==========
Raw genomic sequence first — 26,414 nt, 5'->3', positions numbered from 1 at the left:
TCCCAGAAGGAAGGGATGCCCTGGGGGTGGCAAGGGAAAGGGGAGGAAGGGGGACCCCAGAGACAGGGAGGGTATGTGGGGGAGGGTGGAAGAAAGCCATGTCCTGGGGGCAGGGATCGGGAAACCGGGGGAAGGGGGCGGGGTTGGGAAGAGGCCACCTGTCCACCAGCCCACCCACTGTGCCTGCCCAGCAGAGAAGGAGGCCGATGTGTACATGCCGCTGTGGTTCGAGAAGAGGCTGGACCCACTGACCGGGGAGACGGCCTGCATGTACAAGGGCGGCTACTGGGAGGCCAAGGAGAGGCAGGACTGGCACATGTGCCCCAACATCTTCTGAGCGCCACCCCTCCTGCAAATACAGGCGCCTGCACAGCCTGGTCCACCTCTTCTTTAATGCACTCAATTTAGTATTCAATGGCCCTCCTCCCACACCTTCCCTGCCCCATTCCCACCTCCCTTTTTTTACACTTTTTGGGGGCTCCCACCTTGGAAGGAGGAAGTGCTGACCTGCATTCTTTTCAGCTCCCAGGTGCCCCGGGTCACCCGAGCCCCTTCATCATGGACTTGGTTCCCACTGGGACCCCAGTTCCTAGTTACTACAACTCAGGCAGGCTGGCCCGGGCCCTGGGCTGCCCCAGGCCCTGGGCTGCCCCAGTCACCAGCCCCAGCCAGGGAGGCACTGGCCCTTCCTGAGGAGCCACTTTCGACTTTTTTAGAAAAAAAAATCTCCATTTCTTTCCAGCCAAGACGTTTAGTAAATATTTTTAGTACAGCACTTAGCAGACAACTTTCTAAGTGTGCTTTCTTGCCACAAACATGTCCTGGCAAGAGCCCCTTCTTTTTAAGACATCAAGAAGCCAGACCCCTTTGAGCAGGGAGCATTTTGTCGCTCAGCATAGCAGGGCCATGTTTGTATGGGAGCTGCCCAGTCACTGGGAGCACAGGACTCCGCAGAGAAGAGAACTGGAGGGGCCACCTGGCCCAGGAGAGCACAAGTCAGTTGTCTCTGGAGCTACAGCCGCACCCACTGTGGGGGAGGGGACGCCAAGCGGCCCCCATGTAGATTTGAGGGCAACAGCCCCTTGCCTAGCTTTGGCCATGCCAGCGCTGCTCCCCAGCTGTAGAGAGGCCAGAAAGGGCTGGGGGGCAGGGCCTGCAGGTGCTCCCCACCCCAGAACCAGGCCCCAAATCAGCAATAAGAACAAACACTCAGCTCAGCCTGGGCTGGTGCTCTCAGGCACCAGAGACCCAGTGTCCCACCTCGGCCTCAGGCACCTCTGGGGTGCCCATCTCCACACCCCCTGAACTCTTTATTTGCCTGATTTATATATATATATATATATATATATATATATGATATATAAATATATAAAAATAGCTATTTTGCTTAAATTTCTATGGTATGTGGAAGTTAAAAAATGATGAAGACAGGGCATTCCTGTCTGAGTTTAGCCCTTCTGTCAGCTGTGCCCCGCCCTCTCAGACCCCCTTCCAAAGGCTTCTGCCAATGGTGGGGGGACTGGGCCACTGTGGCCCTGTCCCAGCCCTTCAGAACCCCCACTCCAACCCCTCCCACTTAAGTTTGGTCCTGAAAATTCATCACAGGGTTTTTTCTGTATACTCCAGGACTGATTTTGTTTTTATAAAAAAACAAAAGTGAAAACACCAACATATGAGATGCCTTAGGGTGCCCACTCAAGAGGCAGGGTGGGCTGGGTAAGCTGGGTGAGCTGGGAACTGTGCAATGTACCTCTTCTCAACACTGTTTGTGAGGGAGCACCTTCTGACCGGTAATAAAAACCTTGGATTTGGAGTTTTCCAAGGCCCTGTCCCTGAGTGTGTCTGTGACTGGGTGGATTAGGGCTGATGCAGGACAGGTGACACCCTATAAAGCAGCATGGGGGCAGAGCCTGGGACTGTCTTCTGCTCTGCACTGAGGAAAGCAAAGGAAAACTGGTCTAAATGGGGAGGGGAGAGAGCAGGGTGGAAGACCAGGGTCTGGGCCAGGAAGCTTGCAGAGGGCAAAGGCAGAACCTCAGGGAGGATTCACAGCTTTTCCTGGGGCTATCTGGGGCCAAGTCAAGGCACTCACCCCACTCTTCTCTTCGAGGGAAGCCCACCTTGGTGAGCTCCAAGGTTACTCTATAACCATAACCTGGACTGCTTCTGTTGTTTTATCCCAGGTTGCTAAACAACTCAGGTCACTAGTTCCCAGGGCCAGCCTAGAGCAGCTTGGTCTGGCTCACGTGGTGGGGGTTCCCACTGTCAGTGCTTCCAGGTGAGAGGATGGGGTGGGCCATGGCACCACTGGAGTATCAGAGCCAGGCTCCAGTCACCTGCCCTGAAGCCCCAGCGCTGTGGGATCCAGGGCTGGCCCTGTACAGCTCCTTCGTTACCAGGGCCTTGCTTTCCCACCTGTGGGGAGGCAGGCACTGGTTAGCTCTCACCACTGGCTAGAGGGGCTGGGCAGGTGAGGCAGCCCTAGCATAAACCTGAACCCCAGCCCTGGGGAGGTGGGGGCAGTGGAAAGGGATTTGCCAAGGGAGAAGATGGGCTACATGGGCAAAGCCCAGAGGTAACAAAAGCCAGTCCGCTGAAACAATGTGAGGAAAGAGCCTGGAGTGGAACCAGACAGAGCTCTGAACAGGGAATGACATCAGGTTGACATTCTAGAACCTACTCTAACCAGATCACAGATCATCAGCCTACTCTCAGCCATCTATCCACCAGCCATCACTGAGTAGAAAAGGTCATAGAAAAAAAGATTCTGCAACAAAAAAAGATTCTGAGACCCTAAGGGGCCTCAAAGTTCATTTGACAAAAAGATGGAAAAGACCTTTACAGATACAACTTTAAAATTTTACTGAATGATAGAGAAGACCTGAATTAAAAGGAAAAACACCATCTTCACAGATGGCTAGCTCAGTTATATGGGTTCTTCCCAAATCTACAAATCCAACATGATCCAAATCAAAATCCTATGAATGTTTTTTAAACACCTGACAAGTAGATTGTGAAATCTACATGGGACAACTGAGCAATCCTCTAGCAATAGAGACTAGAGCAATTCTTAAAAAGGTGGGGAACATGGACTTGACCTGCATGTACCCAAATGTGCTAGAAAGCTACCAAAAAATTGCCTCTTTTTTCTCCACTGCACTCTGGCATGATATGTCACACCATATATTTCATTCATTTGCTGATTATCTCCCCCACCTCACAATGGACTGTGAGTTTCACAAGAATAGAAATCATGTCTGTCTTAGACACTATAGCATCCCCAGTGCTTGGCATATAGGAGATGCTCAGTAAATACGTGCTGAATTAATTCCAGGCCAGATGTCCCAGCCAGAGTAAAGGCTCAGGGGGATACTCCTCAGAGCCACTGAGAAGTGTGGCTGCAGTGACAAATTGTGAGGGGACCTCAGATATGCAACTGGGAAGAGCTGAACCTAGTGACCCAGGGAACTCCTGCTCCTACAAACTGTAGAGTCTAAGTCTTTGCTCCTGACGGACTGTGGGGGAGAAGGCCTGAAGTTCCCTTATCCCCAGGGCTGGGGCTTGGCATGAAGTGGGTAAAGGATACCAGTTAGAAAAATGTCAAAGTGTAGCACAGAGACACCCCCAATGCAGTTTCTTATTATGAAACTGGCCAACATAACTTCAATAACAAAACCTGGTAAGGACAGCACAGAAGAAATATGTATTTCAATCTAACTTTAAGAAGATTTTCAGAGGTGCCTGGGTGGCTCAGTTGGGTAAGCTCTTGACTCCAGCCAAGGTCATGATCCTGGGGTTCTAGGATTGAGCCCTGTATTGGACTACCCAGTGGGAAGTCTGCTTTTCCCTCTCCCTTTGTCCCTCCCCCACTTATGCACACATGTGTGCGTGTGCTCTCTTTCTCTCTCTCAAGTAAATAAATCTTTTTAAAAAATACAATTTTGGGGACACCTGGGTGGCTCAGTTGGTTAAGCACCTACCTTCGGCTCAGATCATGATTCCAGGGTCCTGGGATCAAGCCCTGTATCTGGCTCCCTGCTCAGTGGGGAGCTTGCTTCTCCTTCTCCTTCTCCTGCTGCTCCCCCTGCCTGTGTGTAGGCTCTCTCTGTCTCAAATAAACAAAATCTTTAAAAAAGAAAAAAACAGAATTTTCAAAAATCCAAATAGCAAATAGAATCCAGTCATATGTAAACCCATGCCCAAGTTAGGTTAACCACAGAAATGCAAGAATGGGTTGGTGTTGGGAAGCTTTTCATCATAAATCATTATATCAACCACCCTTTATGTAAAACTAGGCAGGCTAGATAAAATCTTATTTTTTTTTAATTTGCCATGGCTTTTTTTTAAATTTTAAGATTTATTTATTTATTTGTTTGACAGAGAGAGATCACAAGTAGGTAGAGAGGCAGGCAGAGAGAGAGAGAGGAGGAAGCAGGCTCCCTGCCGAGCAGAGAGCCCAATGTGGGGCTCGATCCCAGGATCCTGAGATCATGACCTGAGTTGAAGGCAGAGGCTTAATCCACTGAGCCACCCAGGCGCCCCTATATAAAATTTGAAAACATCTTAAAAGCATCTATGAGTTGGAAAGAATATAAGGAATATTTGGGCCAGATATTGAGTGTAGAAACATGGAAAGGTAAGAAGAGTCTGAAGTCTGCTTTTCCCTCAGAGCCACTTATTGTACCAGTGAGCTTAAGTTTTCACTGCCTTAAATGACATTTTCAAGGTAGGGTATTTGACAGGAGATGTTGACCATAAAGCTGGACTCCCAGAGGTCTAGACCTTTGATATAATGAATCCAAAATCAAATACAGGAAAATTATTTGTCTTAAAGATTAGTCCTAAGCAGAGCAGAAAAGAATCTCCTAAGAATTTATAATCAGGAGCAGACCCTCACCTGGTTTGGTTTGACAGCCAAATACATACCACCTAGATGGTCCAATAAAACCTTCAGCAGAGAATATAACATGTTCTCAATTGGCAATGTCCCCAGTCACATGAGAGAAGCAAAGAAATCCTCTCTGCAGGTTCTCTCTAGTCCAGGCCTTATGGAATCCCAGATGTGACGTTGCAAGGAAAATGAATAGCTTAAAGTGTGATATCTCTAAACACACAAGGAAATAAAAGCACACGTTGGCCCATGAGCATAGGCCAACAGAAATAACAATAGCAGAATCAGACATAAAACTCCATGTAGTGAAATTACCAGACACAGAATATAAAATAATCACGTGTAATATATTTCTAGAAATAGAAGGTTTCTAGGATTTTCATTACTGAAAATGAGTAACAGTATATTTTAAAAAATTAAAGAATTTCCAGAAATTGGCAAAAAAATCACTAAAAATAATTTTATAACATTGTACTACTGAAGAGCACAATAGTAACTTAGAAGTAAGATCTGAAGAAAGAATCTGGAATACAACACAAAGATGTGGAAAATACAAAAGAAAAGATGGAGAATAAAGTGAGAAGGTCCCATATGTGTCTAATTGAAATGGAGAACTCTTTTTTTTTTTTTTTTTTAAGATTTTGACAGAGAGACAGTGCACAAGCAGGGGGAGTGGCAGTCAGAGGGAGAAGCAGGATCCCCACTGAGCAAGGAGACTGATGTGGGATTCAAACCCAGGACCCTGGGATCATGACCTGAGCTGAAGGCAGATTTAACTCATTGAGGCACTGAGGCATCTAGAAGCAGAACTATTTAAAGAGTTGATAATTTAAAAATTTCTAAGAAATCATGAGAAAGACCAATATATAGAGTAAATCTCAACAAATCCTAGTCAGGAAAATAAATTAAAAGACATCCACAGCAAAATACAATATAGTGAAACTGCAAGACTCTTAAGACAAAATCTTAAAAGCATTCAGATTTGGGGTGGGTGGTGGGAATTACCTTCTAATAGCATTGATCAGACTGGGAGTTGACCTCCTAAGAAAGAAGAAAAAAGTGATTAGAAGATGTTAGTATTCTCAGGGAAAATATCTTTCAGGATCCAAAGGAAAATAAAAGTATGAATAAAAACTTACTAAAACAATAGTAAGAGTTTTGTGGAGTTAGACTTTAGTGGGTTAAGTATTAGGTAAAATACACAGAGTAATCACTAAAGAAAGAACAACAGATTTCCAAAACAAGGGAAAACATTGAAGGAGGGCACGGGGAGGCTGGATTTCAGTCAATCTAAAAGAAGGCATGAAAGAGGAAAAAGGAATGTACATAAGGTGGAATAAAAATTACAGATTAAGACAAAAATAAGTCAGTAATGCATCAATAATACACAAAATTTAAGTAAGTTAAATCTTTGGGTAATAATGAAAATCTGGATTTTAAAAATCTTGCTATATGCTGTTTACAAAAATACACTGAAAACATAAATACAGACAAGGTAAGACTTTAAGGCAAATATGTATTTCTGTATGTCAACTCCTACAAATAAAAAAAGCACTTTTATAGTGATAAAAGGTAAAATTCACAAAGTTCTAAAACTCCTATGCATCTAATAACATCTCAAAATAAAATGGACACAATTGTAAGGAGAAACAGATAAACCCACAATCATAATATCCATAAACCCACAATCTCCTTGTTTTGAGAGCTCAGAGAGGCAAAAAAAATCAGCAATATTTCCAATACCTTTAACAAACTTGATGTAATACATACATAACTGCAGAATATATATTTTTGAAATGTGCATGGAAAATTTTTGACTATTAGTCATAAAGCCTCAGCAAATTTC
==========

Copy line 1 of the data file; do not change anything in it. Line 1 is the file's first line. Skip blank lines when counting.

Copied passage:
Raw genomic sequence first — 26,414 nt, 5'->3', positions numbered from 1 at the left: